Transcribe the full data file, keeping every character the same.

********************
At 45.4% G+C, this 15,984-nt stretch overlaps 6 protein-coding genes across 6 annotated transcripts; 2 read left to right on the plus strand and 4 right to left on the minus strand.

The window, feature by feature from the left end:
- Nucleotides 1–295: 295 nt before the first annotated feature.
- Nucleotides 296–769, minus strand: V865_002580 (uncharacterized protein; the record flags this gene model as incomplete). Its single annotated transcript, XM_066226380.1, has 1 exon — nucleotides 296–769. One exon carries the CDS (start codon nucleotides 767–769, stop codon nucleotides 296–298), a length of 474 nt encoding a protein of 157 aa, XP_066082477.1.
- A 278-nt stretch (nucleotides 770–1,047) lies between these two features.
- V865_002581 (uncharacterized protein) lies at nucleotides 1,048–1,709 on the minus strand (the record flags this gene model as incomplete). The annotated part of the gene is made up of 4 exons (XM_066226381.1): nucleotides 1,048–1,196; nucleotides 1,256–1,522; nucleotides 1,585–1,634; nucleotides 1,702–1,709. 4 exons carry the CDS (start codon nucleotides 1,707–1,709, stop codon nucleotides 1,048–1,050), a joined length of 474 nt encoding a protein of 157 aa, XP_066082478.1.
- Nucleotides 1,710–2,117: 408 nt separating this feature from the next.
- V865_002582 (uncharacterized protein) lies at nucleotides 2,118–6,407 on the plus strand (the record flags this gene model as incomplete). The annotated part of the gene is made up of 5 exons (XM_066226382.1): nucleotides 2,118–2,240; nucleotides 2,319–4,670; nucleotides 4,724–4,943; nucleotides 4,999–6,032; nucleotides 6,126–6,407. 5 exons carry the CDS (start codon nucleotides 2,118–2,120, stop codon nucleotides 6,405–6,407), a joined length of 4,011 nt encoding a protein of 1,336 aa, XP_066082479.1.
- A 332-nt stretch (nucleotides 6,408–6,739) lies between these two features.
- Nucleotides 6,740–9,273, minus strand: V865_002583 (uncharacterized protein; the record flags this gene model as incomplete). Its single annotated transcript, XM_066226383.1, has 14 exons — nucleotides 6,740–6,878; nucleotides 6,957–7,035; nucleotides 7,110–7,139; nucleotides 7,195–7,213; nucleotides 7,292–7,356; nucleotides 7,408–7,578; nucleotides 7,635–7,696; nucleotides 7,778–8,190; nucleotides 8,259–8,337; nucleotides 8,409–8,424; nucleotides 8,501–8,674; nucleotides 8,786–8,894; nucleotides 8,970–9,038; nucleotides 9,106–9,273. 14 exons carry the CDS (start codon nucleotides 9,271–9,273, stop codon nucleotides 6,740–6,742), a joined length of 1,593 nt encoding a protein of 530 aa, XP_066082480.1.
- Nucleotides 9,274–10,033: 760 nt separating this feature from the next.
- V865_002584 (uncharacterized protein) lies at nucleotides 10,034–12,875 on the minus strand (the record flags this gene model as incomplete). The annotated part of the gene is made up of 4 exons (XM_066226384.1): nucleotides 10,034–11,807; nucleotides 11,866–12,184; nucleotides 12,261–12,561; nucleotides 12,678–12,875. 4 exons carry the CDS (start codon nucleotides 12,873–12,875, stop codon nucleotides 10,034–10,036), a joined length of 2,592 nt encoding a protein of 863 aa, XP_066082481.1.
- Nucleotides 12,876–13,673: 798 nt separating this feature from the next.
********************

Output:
At 45.4% G+C, this 15,984-nt stretch overlaps 6 protein-coding genes across 6 annotated transcripts; 2 read left to right on the plus strand and 4 right to left on the minus strand.

The window, feature by feature from the left end:
- Nucleotides 1–295: 295 nt before the first annotated feature.
- Nucleotides 296–769, minus strand: V865_002580 (uncharacterized protein; the record flags this gene model as incomplete). Its single annotated transcript, XM_066226380.1, has 1 exon — nucleotides 296–769. One exon carries the CDS (start codon nucleotides 767–769, stop codon nucleotides 296–298), a length of 474 nt encoding a protein of 157 aa, XP_066082477.1.
- A 278-nt stretch (nucleotides 770–1,047) lies between these two features.
- V865_002581 (uncharacterized protein) lies at nucleotides 1,048–1,709 on the minus strand (the record flags this gene model as incomplete). The annotated part of the gene is made up of 4 exons (XM_066226381.1): nucleotides 1,048–1,196; nucleotides 1,256–1,522; nucleotides 1,585–1,634; nucleotides 1,702–1,709. 4 exons carry the CDS (start codon nucleotides 1,707–1,709, stop codon nucleotides 1,048–1,050), a joined length of 474 nt encoding a protein of 157 aa, XP_066082478.1.
- Nucleotides 1,710–2,117: 408 nt separating this feature from the next.
- V865_002582 (uncharacterized protein) lies at nucleotides 2,118–6,407 on the plus strand (the record flags this gene model as incomplete). The annotated part of the gene is made up of 5 exons (XM_066226382.1): nucleotides 2,118–2,240; nucleotides 2,319–4,670; nucleotides 4,724–4,943; nucleotides 4,999–6,032; nucleotides 6,126–6,407. 5 exons carry the CDS (start codon nucleotides 2,118–2,120, stop codon nucleotides 6,405–6,407), a joined length of 4,011 nt encoding a protein of 1,336 aa, XP_066082479.1.
- A 332-nt stretch (nucleotides 6,408–6,739) lies between these two features.
- Nucleotides 6,740–9,273, minus strand: V865_002583 (uncharacterized protein; the record flags this gene model as incomplete). Its single annotated transcript, XM_066226383.1, has 14 exons — nucleotides 6,740–6,878; nucleotides 6,957–7,035; nucleotides 7,110–7,139; nucleotides 7,195–7,213; nucleotides 7,292–7,356; nucleotides 7,408–7,578; nucleotides 7,635–7,696; nucleotides 7,778–8,190; nucleotides 8,259–8,337; nucleotides 8,409–8,424; nucleotides 8,501–8,674; nucleotides 8,786–8,894; nucleotides 8,970–9,038; nucleotides 9,106–9,273. 14 exons carry the CDS (start codon nucleotides 9,271–9,273, stop codon nucleotides 6,740–6,742), a joined length of 1,593 nt encoding a protein of 530 aa, XP_066082480.1.
- Nucleotides 9,274–10,033: 760 nt separating this feature from the next.
- V865_002584 (uncharacterized protein) lies at nucleotides 10,034–12,875 on the minus strand (the record flags this gene model as incomplete). The annotated part of the gene is made up of 4 exons (XM_066226384.1): nucleotides 10,034–11,807; nucleotides 11,866–12,184; nucleotides 12,261–12,561; nucleotides 12,678–12,875. 4 exons carry the CDS (start codon nucleotides 12,873–12,875, stop codon nucleotides 10,034–10,036), a joined length of 2,592 nt encoding a protein of 863 aa, XP_066082481.1.
- Nucleotides 12,876–13,673: 798 nt separating this feature from the next.